Yahoo’s recently fired chief operating officer left the internet company with a severance package of $58m (£34m) even though he lasted just 15 months in the job.
The disclosure in a regulatory filing could lead to more second-guessing about Yahoo chief executive Marissa Mayer’s decision to hire Henrique de Castro as her second-in-command in October 2012.
Ms Mayer dumped Mr de Castro in January after concluding he was not executing her plan for reviving Yahoo’s lacklustre ad growth. Mr de Castro had been in charge of ad sales.
“Ultimately, Henrique was not a fit and that’s a very regrettable conclusion,” Ms Mayer told analysts in late January. “And it’s a conclusion that we tried very hard to avoid, but it was the right decision in the end for the company.”
After making the expensive mistake, Ms Mayer has said she will not pick another chief operating officer.
Mr de Castro’s severance pay more than doubled the amount that Yahoo paid Ms Mayer last year.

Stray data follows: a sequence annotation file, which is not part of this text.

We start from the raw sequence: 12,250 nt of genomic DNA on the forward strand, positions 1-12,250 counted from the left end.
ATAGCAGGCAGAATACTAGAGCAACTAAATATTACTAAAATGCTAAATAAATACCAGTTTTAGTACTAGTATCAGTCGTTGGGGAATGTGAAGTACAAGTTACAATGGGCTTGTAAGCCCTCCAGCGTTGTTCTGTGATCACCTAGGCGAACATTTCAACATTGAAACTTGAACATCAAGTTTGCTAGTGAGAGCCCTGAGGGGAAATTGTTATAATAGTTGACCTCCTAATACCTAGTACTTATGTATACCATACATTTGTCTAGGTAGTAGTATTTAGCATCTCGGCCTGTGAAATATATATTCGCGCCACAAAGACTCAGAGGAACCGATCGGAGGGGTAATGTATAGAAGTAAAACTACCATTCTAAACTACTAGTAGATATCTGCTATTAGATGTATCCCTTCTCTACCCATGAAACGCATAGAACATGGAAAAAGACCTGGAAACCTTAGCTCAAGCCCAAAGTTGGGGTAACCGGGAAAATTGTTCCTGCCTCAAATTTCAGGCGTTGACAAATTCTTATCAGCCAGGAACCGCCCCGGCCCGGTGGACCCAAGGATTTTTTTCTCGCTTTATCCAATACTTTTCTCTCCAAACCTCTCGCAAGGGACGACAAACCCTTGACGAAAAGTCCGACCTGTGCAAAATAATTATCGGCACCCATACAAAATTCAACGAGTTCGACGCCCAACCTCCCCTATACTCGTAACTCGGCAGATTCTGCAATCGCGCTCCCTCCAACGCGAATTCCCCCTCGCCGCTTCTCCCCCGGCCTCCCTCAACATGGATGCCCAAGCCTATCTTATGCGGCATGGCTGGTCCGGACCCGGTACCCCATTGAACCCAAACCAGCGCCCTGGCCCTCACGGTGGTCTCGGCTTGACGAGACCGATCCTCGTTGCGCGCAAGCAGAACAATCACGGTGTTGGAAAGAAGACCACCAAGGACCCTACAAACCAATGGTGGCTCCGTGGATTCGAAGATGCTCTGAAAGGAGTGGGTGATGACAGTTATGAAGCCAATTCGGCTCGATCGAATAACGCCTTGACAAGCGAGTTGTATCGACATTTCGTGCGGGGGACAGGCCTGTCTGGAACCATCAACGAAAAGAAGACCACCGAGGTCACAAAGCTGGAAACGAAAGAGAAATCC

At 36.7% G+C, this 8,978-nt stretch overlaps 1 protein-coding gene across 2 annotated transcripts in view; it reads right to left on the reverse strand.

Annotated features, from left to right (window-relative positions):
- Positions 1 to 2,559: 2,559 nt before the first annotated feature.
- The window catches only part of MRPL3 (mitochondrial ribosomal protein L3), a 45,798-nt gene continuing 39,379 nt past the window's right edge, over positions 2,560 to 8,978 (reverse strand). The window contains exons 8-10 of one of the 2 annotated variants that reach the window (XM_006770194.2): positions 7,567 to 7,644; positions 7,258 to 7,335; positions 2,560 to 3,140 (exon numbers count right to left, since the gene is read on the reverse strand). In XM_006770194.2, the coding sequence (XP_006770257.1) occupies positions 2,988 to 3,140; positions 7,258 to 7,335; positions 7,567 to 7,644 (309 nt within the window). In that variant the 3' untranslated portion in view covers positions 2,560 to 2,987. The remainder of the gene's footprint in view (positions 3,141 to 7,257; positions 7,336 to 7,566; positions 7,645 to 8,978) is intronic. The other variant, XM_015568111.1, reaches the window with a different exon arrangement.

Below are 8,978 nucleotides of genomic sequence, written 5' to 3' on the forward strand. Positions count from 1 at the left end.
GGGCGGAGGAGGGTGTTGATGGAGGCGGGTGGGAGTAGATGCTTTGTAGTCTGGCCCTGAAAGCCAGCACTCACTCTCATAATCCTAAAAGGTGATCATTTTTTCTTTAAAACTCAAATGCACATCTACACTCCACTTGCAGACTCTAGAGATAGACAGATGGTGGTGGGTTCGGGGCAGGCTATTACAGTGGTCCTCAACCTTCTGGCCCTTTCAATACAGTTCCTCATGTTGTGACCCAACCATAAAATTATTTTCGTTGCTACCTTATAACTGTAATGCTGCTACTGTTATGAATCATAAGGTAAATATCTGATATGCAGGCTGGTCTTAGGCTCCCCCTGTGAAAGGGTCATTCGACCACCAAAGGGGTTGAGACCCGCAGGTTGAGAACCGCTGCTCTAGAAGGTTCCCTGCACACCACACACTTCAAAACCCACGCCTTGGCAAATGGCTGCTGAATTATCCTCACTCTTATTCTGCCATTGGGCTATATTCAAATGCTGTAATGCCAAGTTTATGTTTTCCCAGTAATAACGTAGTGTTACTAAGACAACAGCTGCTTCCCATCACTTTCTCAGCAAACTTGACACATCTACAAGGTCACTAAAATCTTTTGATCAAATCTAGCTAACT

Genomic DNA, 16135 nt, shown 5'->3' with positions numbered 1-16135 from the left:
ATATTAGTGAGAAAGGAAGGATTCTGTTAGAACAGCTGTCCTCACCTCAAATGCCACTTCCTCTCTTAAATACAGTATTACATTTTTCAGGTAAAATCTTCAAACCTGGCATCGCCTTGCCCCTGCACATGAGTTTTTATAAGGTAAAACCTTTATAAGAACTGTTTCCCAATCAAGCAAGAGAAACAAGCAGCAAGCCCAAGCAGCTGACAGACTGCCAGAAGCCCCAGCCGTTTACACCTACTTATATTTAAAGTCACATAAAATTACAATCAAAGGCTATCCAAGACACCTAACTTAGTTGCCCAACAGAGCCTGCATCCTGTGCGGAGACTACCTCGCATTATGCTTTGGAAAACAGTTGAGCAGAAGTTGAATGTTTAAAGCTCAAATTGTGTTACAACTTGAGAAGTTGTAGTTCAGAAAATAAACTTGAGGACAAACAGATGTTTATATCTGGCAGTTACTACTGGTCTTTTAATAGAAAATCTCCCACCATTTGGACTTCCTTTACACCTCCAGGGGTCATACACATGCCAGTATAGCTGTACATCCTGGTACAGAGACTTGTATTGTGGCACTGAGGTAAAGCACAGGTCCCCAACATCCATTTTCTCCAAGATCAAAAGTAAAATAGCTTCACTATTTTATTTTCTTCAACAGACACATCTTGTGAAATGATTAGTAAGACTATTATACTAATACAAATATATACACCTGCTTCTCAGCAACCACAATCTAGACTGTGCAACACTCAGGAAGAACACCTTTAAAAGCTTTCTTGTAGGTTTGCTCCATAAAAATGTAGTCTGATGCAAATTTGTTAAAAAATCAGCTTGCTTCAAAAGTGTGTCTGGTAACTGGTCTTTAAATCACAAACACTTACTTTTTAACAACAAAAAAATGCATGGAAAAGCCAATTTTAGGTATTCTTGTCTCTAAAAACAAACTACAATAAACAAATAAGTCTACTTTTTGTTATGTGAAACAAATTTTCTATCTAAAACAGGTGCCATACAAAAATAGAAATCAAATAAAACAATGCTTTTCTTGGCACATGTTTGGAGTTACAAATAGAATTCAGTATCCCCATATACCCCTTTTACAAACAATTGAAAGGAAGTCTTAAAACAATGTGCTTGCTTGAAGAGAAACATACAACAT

Her compensation was valued at $24.9 m (£15m), a 32 per cent decline from the previous year.
The decrease stemmed primarily from a stock award of $35m (£21m) she received in July 2012 when Yahoo persuaded her to leave her previous job as a top Google executive to become its chief executive.
Yahoo previously said Mr de Castro would be getting a severance package, but did not reveal the amount.
The company’s board said most of the severance stemmed from the costs of luring him from his previous job at Google.
Like many other senior Google executives, he would have received millions in stock by staying at the company. That prompted Yahoo to make up for some of the Google awards he had to relinquish when he defected.